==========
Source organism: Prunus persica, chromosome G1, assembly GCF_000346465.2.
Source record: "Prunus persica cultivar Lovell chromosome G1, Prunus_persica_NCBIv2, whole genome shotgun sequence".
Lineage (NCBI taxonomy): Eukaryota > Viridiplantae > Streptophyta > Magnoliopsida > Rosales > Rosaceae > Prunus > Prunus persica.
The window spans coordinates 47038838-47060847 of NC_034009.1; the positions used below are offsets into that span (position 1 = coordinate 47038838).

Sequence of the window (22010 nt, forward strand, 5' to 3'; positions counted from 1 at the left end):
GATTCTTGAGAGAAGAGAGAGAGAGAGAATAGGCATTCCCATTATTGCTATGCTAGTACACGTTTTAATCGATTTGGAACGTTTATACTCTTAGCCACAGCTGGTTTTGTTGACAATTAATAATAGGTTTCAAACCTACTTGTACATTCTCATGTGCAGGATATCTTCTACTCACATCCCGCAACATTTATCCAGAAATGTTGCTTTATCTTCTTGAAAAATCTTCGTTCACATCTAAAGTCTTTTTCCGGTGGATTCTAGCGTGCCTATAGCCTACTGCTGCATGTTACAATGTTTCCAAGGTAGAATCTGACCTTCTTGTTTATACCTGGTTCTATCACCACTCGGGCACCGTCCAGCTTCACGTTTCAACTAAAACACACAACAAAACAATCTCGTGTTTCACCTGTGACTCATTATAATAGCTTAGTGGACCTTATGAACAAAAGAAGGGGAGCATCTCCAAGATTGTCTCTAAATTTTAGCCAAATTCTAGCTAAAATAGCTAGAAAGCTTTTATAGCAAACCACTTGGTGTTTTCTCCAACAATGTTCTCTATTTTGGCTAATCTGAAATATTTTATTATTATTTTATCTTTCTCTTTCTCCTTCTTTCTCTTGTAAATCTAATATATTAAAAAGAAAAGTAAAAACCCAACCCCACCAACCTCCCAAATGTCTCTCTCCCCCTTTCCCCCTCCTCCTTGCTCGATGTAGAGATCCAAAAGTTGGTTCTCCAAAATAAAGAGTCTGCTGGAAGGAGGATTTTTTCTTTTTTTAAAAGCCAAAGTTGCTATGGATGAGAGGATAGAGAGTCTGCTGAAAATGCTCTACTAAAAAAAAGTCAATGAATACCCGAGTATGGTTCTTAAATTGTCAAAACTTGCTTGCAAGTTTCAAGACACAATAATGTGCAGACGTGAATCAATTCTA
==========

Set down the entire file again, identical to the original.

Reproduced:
Source organism: Prunus persica, chromosome G1, assembly GCF_000346465.2.
Source record: "Prunus persica cultivar Lovell chromosome G1, Prunus_persica_NCBIv2, whole genome shotgun sequence".
Lineage (NCBI taxonomy): Eukaryota > Viridiplantae > Streptophyta > Magnoliopsida > Rosales > Rosaceae > Prunus > Prunus persica.
The window spans coordinates 47038838-47060847 of NC_034009.1; the positions used below are offsets into that span (position 1 = coordinate 47038838).

Sequence of the window (22010 nt, forward strand, 5' to 3'; positions counted from 1 at the left end):
GATTCTTGAGAGAAGAGAGAGAGAGAGAATAGGCATTCCCATTATTGCTATGCTAGTACACGTTTTAATCGATTTGGAACGTTTATACTCTTAGCCACAGCTGGTTTTGTTGACAATTAATAATAGGTTTCAAACCTACTTGTACATTCTCATGTGCAGGATATCTTCTACTCACATCCCGCAACATTTATCCAGAAATGTTGCTTTATCTTCTTGAAAAATCTTCGTTCACATCTAAAGTCTTTTTCCGGTGGATTCTAGCGTGCCTATAGCCTACTGCTGCATGTTACAATGTTTCCAAGGTAGAATCTGACCTTCTTGTTTATACCTGGTTCTATCACCACTCGGGCACCGTCCAGCTTCACGTTTCAACTAAAACACACAACAAAACAATCTCGTGTTTCACCTGTGACTCATTATAATAGCTTAGTGGACCTTATGAACAAAAGAAGGGGAGCATCTCCAAGATTGTCTCTAAATTTTAGCCAAATTCTAGCTAAAATAGCTAGAAAGCTTTTATAGCAAACCACTTGGTGTTTTCTCCAACAATGTTCTCTATTTTGGCTAATCTGAAATATTTTATTATTATTTTATCTTTCTCTTTCTCCTTCTTTCTCTTGTAAATCTAATATATTAAAAAGAAAAGTAAAAACCCAACCCCACCAACCTCCCAAATGTCTCTCTCCCCCTTTCCCCCTCCTCCTTGCTCGATGTAGAGATCCAAAAGTTGGTTCTCCAAAATAAAGAGTCTGCTGGAAGGAGGATTTTTTCTTTTTTTAAAAGCCAAAGTTGCTATGGATGAGAGGATAGAGAGTCTGCTGAAAATGCTCTACTAAAAAAAAGTCAATGAATACCCGAGTATGGTTCTTAAATTGTCAAAACTTGCTTGCAAGTTTCAAGACACAATAATGTGCAGACGTGAATCAATTCTA